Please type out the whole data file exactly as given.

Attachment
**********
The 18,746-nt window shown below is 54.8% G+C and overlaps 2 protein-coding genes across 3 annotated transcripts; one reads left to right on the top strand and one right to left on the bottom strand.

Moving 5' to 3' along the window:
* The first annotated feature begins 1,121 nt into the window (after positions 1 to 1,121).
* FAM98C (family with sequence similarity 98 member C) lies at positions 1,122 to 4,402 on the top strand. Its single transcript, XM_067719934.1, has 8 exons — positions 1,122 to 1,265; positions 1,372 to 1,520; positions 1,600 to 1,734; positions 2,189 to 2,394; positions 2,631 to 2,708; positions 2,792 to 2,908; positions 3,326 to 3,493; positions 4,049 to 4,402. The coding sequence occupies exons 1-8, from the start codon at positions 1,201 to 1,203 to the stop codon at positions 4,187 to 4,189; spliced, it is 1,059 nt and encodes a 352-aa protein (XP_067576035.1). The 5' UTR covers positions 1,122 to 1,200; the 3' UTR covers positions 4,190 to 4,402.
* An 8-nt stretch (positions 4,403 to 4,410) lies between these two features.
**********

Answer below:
The 18,746-nt window shown below is 54.8% G+C and overlaps 2 protein-coding genes across 3 annotated transcripts; one reads left to right on the top strand and one right to left on the bottom strand.

Moving 5' to 3' along the window:
* The first annotated feature begins 1,121 nt into the window (after positions 1 to 1,121).
* FAM98C (family with sequence similarity 98 member C) lies at positions 1,122 to 4,402 on the top strand. Its single transcript, XM_067719934.1, has 8 exons — positions 1,122 to 1,265; positions 1,372 to 1,520; positions 1,600 to 1,734; positions 2,189 to 2,394; positions 2,631 to 2,708; positions 2,792 to 2,908; positions 3,326 to 3,493; positions 4,049 to 4,402. The coding sequence occupies exons 1-8, from the start codon at positions 1,201 to 1,203 to the stop codon at positions 4,187 to 4,189; spliced, it is 1,059 nt and encodes a 352-aa protein (XP_067576035.1). The 5' UTR covers positions 1,122 to 1,200; the 3' UTR covers positions 4,190 to 4,402.
* An 8-nt stretch (positions 4,403 to 4,410) lies between these two features.